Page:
The fundamental element of a successful slave rebellion is a heroic slave rebel. Madison Washington of Frederick Douglass' The Heroic Slave and Henry Blake of Martin Delany's Blake or the Huts of America serve as models of that rebel. First, he must possess a will to stay and fight-he must not be content to just run away and gain individual freedom, abandoning his family and friends. Second, he needs intelligence, and preferably education as well, to be able to organize large, complex plans of rebellion. Finally, he must be a natural leader, drawing fellow slaves and free abolitionists to follow him and fight for his cause. Throughout the novels, examples of all of these characteristics can be found in both heroic slave rebels.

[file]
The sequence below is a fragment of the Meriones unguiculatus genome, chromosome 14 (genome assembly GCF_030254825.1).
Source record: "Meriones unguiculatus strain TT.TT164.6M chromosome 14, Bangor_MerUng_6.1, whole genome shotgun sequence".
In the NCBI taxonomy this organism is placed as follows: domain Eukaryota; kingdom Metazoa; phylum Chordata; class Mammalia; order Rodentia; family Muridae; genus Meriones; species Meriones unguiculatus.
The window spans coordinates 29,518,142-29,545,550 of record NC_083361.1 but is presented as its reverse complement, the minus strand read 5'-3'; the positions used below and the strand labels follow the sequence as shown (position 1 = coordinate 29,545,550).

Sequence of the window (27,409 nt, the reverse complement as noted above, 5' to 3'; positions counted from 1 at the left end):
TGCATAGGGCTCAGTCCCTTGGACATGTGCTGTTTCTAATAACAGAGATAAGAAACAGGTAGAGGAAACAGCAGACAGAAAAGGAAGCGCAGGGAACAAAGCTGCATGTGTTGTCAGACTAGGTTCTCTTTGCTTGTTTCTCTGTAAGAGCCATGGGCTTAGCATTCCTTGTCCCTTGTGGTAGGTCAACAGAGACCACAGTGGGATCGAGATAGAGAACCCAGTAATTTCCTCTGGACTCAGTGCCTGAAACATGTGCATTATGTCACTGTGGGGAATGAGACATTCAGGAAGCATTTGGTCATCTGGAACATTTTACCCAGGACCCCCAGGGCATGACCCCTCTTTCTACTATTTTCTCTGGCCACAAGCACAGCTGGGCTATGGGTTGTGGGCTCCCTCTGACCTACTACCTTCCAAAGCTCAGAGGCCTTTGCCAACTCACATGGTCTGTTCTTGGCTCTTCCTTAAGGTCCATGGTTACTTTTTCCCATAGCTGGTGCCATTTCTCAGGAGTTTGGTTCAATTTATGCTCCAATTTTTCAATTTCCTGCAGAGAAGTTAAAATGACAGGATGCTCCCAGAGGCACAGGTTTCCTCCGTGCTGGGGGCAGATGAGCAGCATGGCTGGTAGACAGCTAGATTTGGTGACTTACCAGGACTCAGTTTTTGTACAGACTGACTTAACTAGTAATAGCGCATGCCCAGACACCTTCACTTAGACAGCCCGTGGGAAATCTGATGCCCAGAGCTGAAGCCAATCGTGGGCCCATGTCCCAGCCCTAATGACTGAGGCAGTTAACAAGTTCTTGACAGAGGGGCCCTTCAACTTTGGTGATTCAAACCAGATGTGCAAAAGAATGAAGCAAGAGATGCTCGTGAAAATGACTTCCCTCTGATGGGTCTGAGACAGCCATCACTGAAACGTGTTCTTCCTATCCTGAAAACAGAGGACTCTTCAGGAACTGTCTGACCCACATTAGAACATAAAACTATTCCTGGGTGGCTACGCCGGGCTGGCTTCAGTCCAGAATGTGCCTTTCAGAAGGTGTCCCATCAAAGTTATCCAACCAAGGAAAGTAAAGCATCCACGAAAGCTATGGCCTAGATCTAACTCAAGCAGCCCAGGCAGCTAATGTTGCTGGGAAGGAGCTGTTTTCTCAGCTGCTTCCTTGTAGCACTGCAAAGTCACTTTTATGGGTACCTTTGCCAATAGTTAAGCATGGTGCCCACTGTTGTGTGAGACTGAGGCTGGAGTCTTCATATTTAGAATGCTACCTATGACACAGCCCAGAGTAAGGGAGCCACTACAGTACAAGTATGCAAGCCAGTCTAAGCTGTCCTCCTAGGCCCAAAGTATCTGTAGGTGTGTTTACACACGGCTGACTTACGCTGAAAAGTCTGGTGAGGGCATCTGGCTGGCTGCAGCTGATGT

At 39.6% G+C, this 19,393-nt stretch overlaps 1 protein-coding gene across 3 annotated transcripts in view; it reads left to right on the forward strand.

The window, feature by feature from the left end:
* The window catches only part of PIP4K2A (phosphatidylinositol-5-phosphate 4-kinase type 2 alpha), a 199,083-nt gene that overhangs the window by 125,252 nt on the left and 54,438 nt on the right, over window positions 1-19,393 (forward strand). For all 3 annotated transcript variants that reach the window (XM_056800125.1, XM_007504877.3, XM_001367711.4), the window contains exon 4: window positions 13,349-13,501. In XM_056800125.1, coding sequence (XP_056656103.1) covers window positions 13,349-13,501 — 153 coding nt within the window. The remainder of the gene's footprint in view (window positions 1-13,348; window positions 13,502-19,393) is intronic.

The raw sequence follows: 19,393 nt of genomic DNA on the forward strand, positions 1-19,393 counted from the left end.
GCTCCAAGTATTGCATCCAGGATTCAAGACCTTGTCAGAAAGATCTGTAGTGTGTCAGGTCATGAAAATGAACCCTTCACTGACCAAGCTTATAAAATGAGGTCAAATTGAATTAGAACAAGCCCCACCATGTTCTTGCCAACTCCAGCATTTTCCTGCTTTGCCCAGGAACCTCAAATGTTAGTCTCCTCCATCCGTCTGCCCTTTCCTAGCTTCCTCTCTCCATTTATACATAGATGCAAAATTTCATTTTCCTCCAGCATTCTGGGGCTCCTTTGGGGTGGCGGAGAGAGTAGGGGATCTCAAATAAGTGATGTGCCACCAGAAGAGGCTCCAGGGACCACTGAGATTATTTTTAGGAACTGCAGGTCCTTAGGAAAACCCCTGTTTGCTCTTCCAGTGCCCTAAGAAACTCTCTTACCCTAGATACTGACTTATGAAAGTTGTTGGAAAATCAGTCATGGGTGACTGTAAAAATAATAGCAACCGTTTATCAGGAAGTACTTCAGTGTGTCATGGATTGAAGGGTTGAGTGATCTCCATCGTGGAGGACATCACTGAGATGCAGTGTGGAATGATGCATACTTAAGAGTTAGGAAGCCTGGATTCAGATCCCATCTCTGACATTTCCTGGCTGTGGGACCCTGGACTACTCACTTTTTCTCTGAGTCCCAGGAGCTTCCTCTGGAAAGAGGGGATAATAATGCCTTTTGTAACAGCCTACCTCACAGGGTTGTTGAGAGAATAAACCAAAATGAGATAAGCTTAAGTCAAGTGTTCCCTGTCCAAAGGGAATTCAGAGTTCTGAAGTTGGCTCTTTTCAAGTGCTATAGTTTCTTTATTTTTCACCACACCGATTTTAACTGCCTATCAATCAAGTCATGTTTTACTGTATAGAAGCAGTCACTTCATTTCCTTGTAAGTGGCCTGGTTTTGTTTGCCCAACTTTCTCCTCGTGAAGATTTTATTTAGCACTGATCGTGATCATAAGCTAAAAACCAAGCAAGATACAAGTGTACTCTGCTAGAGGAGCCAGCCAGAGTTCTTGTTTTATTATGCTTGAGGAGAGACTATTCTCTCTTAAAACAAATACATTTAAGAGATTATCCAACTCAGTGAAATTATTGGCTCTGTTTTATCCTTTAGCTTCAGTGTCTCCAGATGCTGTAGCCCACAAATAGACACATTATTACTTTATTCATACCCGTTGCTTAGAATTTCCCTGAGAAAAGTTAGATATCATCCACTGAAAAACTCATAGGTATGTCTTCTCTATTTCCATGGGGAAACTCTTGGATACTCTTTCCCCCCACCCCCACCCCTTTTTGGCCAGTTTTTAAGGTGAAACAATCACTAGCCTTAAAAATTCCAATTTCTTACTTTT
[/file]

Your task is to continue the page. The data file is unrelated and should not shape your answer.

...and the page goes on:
For most American slaves, there were only two paths to freedom: running away or successfully plotting and carrying out a rebellion. The path of flight was much easier and was the path chosen by almost all dissatisfied slaves who decided to take action. The slave who decided to stay and fight instead of fleeing had to have a force holding him back. This force could be described as a sense of duty to family and friends or a remarkable desire to make a change in the nation as a whole rather than just improving his own life. Both Madison Washington and Henry Blake, like all heroic slave rebels, were affected by this force, held back by it. They had acquired their individual freedom through flight, but then were called back to aid their families and friends. Without this force pulling them back, they would have been content to remain as runaways in Canada and would not have become heroic slave rebels.